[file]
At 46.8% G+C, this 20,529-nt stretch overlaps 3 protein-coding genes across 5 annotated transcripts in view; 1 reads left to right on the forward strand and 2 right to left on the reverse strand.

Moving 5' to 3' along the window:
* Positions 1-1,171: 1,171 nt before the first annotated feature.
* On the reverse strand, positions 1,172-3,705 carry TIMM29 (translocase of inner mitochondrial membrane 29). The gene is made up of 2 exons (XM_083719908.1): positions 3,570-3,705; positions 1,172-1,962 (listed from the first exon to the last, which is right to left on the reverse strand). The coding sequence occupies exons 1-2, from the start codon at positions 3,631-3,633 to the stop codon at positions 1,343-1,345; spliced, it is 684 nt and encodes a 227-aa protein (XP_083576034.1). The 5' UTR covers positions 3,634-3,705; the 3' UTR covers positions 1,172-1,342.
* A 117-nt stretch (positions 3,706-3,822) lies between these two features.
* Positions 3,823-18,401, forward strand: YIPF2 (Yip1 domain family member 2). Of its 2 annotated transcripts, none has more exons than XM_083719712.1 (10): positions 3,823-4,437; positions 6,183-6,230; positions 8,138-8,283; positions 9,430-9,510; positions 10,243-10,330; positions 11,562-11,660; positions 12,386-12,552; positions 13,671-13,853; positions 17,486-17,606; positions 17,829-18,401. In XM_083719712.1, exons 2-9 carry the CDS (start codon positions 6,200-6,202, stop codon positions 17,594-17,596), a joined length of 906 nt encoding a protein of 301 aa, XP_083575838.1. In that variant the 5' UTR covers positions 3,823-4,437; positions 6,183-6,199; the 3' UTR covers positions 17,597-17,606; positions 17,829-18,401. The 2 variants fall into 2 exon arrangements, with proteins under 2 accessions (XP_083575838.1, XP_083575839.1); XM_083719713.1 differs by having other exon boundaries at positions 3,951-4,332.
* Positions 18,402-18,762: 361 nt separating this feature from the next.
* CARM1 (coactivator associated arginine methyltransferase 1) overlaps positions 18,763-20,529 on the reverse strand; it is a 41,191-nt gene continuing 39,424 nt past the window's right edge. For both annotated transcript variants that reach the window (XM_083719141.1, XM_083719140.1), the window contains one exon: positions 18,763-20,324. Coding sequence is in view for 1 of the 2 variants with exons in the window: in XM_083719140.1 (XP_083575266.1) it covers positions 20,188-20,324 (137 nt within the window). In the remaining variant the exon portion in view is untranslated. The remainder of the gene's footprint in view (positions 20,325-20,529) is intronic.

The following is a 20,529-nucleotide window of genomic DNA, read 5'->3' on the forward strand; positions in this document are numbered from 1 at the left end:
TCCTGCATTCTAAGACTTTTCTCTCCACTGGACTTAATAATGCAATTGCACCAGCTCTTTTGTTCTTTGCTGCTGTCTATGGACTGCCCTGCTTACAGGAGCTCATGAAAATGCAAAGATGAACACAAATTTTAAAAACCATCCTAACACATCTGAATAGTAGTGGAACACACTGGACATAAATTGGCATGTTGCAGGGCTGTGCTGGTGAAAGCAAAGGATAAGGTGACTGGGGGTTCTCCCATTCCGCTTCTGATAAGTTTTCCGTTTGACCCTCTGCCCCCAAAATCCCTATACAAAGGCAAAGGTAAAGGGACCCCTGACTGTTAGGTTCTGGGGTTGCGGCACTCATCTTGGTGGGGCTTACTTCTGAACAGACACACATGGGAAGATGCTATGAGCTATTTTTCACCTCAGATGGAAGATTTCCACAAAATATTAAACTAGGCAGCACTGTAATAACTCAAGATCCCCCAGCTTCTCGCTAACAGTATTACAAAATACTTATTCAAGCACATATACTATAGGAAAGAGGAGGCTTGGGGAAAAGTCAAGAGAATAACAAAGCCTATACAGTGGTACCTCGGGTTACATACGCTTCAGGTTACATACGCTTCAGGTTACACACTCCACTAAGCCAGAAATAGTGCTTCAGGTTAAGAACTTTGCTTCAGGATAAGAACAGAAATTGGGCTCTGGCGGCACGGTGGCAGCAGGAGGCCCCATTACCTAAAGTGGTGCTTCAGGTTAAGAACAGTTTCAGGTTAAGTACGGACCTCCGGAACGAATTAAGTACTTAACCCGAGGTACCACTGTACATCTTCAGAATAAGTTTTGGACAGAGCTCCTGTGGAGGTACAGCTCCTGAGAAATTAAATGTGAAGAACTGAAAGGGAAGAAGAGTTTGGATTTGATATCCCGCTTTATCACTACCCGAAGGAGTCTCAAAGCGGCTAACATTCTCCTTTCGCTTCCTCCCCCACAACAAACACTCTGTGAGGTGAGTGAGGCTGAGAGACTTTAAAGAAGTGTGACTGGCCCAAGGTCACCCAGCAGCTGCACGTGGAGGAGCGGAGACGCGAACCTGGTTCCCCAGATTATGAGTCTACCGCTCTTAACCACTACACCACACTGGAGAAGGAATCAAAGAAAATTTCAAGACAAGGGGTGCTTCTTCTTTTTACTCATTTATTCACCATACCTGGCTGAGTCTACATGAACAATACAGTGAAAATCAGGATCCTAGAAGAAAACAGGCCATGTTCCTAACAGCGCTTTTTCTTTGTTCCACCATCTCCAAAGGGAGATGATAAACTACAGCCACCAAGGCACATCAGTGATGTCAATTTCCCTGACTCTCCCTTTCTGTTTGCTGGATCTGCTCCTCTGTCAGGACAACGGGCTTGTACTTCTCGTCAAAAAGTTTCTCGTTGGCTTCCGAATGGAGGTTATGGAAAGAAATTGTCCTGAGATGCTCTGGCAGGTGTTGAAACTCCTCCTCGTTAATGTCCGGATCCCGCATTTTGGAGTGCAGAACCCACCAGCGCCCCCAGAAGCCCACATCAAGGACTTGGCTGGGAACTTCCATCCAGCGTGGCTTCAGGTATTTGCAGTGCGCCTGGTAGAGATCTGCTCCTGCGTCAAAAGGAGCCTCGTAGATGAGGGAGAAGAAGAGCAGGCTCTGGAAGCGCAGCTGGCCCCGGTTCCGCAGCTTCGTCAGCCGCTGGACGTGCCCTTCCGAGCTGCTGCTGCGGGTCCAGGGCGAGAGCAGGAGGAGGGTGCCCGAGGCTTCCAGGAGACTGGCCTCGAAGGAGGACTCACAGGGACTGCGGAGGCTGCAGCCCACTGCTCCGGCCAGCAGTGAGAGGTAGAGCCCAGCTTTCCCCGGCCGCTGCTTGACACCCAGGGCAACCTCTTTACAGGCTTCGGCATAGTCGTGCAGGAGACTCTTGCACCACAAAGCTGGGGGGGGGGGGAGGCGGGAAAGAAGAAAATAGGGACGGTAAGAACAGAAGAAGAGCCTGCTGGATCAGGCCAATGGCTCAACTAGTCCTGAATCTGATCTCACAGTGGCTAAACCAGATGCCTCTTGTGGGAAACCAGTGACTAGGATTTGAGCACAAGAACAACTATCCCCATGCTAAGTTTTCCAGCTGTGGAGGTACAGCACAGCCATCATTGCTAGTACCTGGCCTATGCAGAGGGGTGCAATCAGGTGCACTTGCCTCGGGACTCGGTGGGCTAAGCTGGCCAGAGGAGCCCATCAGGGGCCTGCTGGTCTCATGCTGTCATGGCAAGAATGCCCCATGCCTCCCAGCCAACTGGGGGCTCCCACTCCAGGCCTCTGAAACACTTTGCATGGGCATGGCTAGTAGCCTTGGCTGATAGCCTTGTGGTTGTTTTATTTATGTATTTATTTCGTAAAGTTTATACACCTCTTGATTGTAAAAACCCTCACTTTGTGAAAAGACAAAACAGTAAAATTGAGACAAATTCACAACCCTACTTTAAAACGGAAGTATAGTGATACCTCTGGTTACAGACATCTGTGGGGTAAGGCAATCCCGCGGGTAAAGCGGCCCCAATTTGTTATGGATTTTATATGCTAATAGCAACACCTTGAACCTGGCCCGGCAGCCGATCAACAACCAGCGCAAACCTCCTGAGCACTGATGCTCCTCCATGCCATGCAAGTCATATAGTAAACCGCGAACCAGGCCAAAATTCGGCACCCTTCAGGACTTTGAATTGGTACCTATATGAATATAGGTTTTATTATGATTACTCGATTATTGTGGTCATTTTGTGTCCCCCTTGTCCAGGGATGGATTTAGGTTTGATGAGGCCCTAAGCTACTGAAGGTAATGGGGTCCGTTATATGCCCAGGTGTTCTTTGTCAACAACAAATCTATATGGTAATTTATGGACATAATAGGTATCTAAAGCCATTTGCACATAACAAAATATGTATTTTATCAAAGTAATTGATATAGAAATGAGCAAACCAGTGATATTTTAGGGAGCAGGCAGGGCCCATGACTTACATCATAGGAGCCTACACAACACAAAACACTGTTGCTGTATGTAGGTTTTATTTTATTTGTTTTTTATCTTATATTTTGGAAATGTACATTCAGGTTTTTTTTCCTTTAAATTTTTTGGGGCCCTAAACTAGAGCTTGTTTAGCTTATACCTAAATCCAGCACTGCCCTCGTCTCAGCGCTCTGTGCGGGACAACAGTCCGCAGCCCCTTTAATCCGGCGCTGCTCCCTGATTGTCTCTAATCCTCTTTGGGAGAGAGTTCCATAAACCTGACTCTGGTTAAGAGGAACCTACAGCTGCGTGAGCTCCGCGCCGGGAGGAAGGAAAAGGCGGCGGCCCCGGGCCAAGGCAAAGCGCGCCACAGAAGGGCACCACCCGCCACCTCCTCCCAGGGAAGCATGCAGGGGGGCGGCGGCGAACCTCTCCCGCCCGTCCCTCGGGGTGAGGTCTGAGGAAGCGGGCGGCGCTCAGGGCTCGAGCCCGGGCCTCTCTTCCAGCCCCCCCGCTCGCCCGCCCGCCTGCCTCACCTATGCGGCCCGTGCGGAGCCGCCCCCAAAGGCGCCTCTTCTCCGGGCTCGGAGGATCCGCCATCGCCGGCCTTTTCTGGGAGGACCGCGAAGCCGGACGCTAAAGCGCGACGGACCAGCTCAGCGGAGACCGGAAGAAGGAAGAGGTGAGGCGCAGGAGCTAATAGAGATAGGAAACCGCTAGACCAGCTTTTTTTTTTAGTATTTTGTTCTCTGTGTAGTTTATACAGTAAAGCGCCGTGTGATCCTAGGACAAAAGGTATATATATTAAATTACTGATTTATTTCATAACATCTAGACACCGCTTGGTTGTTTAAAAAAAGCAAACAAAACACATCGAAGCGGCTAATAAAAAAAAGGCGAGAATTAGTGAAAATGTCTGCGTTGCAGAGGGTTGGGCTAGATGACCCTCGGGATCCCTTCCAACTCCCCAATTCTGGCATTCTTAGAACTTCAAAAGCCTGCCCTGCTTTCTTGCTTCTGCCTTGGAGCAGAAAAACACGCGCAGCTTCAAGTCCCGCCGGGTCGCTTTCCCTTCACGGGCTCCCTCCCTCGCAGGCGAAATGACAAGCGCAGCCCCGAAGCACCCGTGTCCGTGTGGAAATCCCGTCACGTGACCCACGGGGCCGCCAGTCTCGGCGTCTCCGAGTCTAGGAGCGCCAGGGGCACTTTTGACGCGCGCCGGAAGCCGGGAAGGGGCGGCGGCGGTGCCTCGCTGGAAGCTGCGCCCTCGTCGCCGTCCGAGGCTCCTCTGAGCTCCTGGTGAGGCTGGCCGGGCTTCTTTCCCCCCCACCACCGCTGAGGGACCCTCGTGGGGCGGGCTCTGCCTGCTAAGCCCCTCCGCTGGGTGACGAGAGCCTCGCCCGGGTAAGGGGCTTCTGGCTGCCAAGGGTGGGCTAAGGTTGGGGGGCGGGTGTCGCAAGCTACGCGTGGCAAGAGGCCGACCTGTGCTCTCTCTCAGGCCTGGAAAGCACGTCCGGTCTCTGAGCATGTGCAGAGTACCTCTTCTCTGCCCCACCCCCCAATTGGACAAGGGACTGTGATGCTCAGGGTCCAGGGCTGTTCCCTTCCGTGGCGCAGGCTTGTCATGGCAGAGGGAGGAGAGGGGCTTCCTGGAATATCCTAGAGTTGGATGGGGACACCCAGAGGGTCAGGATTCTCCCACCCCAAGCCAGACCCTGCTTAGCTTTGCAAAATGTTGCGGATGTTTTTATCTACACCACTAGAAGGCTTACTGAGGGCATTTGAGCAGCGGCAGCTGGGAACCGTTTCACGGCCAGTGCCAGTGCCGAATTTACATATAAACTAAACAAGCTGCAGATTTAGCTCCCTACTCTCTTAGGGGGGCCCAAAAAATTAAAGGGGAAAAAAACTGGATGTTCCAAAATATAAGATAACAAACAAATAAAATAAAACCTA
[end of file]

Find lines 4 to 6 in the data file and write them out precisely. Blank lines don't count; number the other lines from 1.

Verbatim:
* On the reverse strand, positions 1,172-3,705 carry TIMM29 (translocase of inner mitochondrial membrane 29). The gene is made up of 2 exons (XM_083719908.1): positions 3,570-3,705; positions 1,172-1,962 (listed from the first exon to the last, which is right to left on the reverse strand). The coding sequence occupies exons 1-2, from the start codon at positions 3,631-3,633 to the stop codon at positions 1,343-1,345; spliced, it is 684 nt and encodes a 227-aa protein (XP_083576034.1). The 5' UTR covers positions 3,634-3,705; the 3' UTR covers positions 1,172-1,342.
* A 117-nt stretch (positions 3,706-3,822) lies between these two features.
* Positions 3,823-18,401, forward strand: YIPF2 (Yip1 domain family member 2). Of its 2 annotated transcripts, none has more exons than XM_083719712.1 (10): positions 3,823-4,437; positions 6,183-6,230; positions 8,138-8,283; positions 9,430-9,510; positions 10,243-10,330; positions 11,562-11,660; positions 12,386-12,552; positions 13,671-13,853; positions 17,486-17,606; positions 17,829-18,401. In XM_083719712.1, exons 2-9 carry the CDS (start codon positions 6,200-6,202, stop codon positions 17,594-17,596), a joined length of 906 nt encoding a protein of 301 aa, XP_083575838.1. In that variant the 5' UTR covers positions 3,823-4,437; positions 6,183-6,199; the 3' UTR covers positions 17,597-17,606; positions 17,829-18,401. The 2 variants fall into 2 exon arrangements, with proteins under 2 accessions (XP_083575838.1, XP_083575839.1); XM_083719713.1 differs by having other exon boundaries at positions 3,951-4,332.